He saved his own favorite for last, as the briefly deceased Ding Wing is resurrected in the final page, reborn not as Giant Monster Terongo, Terror of Pago Pago – as he always asserts is his real name – but as the Protector of Pago Pago. Part of that final beat was in reference to how fleeting the perceived nature of kaiju can be in movies. Sometimes they’re good, like when they accidentally destroy an American aircraft carrier as Ding Wing did, and sometimes they’re bad, with circumstances mostly deciding. Part of it was just giving one of his faves a glow up in the end. For this reader, it also acted as a tacit understanding that things can get better for these characters – even if it’s not always for the best reasons.

There was a lot for Cannon to accomplish in this finale. While his immediate response to completing the series was feeling stunned – “like somebody hit me in the forehead with a baseball bat” – simply because it took a constant part of the last seven years of his life away, there was also fear mixed in. The cartoonist worried, “Did I stick the landing?” I’m moderately biased as an endless supporter, but I’d emphatically argue that he did.

In all ways a creator could succeed, I’d say Zander Cannon found success in the finale of Kaijumax and the six seasons it was a part of. Whether you’re talking about improving his own skills – Cannon told me he learned a lot about each aspect of his work, from writing and drawing to the basic idea of story craft – or discovering what he wants from his comics going forward, Cannon thrived. It’s a banner achievement, in every way a story like this can be.

I’d even describe Kaijumax as a comic book miracle. The history of the medium is dotted with niche, high quality works with no tether to major properties that never find an audience and are forgotten as quickly as they arrive. Cannon thought that might prove to be the case with this series. He originally believed it would be “a gag” that “was going to be probably six issues long – or less.” And sure, it was never a monster hit. But Kaijumax ultimately fulfilled Cannon’s original six season plan, finding enough of an audience to make it all the way.

“It showed me that the type of thing that I wanted to do — dumb ass mashups, absurd over the top storylines, sentimental bull crap — could find a home and a readership that made it financially worthwhile,” Cannon told me.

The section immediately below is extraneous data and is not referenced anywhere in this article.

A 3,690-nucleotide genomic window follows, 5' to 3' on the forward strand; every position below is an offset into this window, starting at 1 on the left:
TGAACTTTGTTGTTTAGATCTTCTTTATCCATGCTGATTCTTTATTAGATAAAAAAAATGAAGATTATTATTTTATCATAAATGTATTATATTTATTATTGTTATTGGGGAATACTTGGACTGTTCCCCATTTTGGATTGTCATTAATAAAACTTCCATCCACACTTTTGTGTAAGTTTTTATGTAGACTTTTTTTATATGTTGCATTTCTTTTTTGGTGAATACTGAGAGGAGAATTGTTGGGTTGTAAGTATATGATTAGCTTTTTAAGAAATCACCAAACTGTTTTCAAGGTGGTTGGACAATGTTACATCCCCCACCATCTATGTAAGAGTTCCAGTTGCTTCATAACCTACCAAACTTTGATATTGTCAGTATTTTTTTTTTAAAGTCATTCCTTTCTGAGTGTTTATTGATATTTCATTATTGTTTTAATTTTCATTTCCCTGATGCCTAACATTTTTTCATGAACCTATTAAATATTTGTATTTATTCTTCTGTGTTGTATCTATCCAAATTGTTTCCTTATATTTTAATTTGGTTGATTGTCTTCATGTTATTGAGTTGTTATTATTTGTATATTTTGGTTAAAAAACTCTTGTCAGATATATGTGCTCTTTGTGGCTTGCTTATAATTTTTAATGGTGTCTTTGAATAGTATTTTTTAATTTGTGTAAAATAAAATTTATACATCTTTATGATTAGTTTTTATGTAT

In the end, Kaijumax wasn’t just the best ongoing series of the past decade. It was living proof of just how remarkable comics truly can be. This series, as depicted by Cannon and Cannon alone, couldn’t have been anything else. It had to be a comic book, and one made by a singular cartoonist. More than that, it started as and evolved into something unlike anything I’d ever read before in the medium, a truly rare feat. Sure, that might have meant Kaijumax wasn’t for everyone. But if that results in it meaning everything to someone, then that’s a tradeoff many storytellers would likely take.

  1. Think Godzilla meets Oz, or perhaps Orange is the New Black if that HBO series from the 1990s doesn’t bring anything to mind.

  2. You might be thinking, “Of course someone from Oni would tout a comic they’re publishing.” That might be true, but I know Charlie’s love runs deep. I’ve said before that he’s the only person who loves Kaijumax as much as I do, but I’m sure someone out there has us beat.

  3. Shouts to Zonn and Hellmoth. You all sucked until the end.

  4. Before you move on, there will be spoilers for the finale in the concluding section this article, so keep that in mind!

  5. If you really want to see how deep these references get, Cannon walks readers through most of them in the footnotes of the hardcovers from the series. I love the series and I picked up on approximately 2% of them.

  6. i.e. There was a cryptid gang of kaiju, there was a crew of “Legendaries,” etc.

  7. You can see more of those in the first Kaijumax hardcover.

  8. Who also said “low-key racist things,” as Cannon noted.

  9. Think 4chan.

  10. This led to a very clear indicator on the cover that it was a mature readers comic.

  11. He said early stories were much more influenced by Oz than it was in the end.

  12. Or, even better yet, “my son Daniel” as I refer to him.

  13. This is not always the case. Sometimes villains can just be bad and do not deserve to be brought back from the brink, as Cannon noted. Shouts again to Zonn and Hellmoth.

  14. Celebrating the hatred of characters might seem weird, but passion is passion. Most creators I know simply want readers to feel something. Cannon thrived at that.

  15. Cannon shared that the title’s editor, Zack Soto, was invested in a character named Matsumoto not getting a redemption arc, if only because she was often a vile person. Cannon defied his editor and crushed it in the process.

  16. Here’s another reminder: if you haven’t read the finale, we’re going to dig in now. Consider this your spoiler warning.

  17. I completely agree with his suggestion that it was funny.

  18. Including myself.